iCan't Afford This

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by Peter Jones, CFA
Vice President of Research

Week in Review

Stocks and bonds moved in opposite directions as the S&P 500 finished positive on the week despite falling about 1.5 percent between Thursday and Friday. Bonds, on the other hand, declined due to higher interest rates. The 10-year U.S. Treasury rose to 2.96 percent, representing the highest reading since 2014. Earnings season kicked off in earnest this week, shifting investor focus away from political drama and back to the fundamentals. After a strong start, corporate earnings, aided in part by tax cuts, are expected to grow an impressive 19.2 percent in the first quarter, the highest growth rate since early 2011. 

iCan’t Afford This

The world’s largest company, Apple, and its suppliers suffered significant losses this week amid fears that iPhone shipments are about to fall short of investor expectations. The global uptake in iPhone purchases over the last decade has been astonishing. However, with the introduction of formidable international and domestic competitors entering an increasingly concentrated market, Apple has had to shift its strategy from increased penetration to increased pricing. There is no better example than the iPhone X model released last fall, which costs over $1,000. There is no doubt that the phone features breakthrough technology such as facial recognition but with a price point approximately $400 higher than Google’s Pixel, for example, consumers are showing elastic demand. Elasticity of demand is a measure of a consumer’s sensitivity to changes in price. High elasticity means that consumers will either forego a purchase or find a substitute at a lower price. Inelastic demand refers to goods that producers can increase price without materially damaging sales volumes. A classic example of an inelastic good is cigarettes (or your Netflix subscription) — smokers tend to accept higher prices year after year. With respect to Apple, as can be seen from the chart below titled, "iPhone Units Sold," the price elasticity of iPhones indicates that Apple’s strategy of price over volume may have reached its limit.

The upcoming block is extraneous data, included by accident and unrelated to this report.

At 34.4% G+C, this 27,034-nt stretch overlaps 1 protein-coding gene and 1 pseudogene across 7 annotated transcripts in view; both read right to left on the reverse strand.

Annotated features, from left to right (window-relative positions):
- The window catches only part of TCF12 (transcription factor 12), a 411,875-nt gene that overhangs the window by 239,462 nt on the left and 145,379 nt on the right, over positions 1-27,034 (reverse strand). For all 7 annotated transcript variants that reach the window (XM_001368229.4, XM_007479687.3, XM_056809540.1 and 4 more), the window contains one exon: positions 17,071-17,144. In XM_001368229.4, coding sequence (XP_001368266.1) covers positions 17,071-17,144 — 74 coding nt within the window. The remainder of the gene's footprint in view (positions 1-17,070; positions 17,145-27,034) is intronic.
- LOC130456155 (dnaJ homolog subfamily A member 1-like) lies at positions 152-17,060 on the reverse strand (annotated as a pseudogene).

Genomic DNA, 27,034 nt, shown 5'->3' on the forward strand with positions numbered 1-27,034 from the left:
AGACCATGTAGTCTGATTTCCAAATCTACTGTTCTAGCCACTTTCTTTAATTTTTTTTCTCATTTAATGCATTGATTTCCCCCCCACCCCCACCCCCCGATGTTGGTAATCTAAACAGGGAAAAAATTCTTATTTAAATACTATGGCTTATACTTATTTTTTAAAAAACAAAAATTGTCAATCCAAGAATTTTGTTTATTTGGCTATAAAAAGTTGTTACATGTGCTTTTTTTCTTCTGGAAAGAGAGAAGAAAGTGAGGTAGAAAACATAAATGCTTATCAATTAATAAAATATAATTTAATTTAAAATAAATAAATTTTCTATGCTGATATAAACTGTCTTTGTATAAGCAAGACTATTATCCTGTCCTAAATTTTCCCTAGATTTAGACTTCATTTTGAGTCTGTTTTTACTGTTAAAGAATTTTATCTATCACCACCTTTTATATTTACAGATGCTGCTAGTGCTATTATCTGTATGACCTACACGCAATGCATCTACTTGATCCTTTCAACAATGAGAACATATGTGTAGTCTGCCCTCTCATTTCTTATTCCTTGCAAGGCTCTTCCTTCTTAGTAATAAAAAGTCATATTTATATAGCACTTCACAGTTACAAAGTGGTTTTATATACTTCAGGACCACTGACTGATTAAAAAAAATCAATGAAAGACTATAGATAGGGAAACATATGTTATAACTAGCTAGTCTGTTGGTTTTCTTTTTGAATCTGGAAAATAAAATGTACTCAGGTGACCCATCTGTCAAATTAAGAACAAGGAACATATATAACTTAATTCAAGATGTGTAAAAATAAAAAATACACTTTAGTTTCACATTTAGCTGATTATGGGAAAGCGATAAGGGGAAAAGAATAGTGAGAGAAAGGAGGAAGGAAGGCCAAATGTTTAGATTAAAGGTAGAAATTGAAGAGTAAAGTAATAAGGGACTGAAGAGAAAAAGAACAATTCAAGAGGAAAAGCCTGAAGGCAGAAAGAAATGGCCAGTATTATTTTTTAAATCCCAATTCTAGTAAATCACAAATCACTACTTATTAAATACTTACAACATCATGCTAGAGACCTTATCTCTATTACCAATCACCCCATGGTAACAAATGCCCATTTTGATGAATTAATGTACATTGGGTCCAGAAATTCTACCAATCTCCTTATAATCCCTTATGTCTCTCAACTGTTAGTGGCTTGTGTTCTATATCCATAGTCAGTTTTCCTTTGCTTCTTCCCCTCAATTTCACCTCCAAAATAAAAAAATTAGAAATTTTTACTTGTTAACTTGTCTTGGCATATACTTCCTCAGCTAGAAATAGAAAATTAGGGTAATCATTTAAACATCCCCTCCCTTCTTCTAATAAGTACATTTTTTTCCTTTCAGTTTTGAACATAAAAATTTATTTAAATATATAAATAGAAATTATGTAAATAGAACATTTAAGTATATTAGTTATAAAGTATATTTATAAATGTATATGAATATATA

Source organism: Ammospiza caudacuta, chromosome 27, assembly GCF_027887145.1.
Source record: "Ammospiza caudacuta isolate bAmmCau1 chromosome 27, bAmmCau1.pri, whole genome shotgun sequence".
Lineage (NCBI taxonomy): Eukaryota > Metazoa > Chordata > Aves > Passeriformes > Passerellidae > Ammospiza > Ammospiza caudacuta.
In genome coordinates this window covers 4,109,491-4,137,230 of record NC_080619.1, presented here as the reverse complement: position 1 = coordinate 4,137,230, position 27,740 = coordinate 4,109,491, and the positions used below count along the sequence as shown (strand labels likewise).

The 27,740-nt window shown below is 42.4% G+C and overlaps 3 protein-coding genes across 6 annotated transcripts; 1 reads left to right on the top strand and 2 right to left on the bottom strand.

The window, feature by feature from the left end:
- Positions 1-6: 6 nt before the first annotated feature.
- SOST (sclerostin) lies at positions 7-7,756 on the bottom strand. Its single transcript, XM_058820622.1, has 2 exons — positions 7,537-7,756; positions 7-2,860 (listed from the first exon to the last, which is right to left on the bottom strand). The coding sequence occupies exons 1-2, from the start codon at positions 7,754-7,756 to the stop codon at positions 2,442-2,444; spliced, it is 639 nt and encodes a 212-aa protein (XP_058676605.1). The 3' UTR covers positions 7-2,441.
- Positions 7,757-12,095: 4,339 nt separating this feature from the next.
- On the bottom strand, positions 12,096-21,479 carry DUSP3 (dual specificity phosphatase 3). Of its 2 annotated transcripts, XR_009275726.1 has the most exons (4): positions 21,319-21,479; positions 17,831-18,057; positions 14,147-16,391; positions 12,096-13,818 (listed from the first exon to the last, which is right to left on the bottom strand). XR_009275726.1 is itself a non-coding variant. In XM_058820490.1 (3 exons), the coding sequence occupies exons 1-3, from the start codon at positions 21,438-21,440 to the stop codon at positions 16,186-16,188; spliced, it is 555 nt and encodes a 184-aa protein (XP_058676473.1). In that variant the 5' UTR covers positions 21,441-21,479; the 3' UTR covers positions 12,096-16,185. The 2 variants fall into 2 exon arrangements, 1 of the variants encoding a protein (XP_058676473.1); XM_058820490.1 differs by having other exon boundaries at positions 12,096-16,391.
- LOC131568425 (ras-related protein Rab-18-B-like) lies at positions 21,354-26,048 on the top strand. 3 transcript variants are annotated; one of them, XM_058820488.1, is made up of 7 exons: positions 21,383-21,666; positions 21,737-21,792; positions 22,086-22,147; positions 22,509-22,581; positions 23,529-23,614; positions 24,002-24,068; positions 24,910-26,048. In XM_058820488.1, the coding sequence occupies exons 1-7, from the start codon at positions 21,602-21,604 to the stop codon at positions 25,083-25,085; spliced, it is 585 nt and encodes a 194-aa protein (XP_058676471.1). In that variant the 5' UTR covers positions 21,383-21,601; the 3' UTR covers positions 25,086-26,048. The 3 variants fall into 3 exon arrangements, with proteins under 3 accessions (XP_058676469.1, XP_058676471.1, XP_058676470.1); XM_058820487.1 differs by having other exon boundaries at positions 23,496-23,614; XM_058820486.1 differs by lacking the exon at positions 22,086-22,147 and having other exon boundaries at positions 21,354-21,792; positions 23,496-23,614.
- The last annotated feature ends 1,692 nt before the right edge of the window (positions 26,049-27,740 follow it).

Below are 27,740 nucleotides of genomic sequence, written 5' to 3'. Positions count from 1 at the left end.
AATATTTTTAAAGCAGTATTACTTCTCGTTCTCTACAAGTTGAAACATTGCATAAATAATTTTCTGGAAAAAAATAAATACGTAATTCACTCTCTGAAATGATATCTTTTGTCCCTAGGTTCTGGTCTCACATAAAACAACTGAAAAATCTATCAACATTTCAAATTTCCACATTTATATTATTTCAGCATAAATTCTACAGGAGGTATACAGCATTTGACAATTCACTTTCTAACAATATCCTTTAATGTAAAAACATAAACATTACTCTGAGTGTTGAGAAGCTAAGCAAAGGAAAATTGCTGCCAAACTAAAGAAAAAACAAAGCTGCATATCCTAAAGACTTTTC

Given Apple’s monumental size, any decline in unit deliveries reverberates throughout the global technology hardware and semiconductor equipment industry groups. For example, Cirrus Logic, who generates around 80 percent of its revenue from Apple, has declined 30 percent this year. As fears of lower shipments ramped up this week, the Dow Jones U.S. Semiconductor Index declined nearly 7 percent, wiping out more than $70 billion of market value.

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While Apple may face flattening revenue from the iPhone which is still over 60 percent of their revenues, their business services offering is growing rapidly, nearly doubling sales from approximately $18 billion in 2014 to an expected $35 billion this year. Additionally, Apple’s war chest of $285 billion in cash should allow the company to return substantial amounts to shareholders in the form of dividends and share repurchases, while making investments into adjacent products and technology that will allow them to continue growing both revenue and profits. Apple’s increasingly diversified revenue stream can insulate the company from flattening iPhone sales, but the outlook might be far more onerous for its suppliers that are completely dependent on smartphone sales in order to grow.

Takeaways for the Week:

  • First quarter earnings are expected to grow at the fastest rate since early 2011
  • A saturated smartphone market could stymie the growth of Apple’s suppliers more than Apple